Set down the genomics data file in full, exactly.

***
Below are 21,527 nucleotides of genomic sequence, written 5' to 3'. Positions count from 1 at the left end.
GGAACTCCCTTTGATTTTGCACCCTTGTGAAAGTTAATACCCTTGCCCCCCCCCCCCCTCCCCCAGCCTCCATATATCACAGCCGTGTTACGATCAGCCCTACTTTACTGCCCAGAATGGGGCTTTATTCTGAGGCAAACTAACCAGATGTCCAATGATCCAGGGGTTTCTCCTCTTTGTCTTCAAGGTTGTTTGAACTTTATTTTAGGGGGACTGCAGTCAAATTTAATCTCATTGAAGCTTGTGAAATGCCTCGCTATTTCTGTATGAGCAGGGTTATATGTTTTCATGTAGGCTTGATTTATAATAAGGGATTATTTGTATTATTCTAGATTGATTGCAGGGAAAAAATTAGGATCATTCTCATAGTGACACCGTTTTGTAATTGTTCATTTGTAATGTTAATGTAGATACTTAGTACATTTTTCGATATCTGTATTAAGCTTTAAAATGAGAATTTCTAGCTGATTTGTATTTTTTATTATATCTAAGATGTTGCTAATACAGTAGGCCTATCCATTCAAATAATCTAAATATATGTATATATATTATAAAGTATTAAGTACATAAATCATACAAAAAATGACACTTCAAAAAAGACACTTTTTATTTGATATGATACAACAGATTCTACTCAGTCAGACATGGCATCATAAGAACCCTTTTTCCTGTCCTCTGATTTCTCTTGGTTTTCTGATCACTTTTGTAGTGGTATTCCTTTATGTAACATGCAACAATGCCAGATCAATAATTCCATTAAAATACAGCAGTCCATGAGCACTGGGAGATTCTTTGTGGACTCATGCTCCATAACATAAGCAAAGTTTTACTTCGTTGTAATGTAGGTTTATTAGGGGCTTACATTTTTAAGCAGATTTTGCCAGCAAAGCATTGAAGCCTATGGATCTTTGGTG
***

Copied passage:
Below are 21,527 nucleotides of genomic sequence, written 5' to 3'. Positions count from 1 at the left end.
GGAACTCCCTTTGATTTTGCACCCTTGTGAAAGTTAATACCCTTGCCCCCCCCCCCCCTCCCCCAGCCTCCATATATCACAGCCGTGTTACGATCAGCCCTACTTTACTGCCCAGAATGGGGCTTTATTCTGAGGCAAACTAACCAGATGTCCAATGATCCAGGGGTTTCTCCTCTTTGTCTTCAAGGTTGTTTGAACTTTATTTTAGGGGGACTGCAGTCAAATTTAATCTCATTGAAGCTTGTGAAATGCCTCGCTATTTCTGTATGAGCAGGGTTATATGTTTTCATGTAGGCTTGATTTATAATAAGGGATTATTTGTATTATTCTAGATTGATTGCAGGGAAAAAATTAGGATCATTCTCATAGTGACACCGTTTTGTAATTGTTCATTTGTAATGTTAATGTAGATACTTAGTACATTTTTCGATATCTGTATTAAGCTTTAAAATGAGAATTTCTAGCTGATTTGTATTTTTTATTATATCTAAGATGTTGCTAATACAGTAGGCCTATCCATTCAAATAATCTAAATATATGTATATATATTATAAAGTATTAAGTACATAAATCATACAAAAAATGACACTTCAAAAAAGACACTTTTTATTTGATATGATACAACAGATTCTACTCAGTCAGACATGGCATCATAAGAACCCTTTTTCCTGTCCTCTGATTTCTCTTGGTTTTCTGATCACTTTTGTAGTGGTATTCCTTTATGTAACATGCAACAATGCCAGATCAATAATTCCATTAAAATACAGCAGTCCATGAGCACTGGGAGATTCTTTGTGGACTCATGCTCCATAACATAAGCAAAGTTTTACTTCGTTGTAATGTAGGTTTATTAGGGGCTTACATTTTTAAGCAGATTTTGCCAGCAAAGCATTGAAGCCTATGGATCTTTGGTG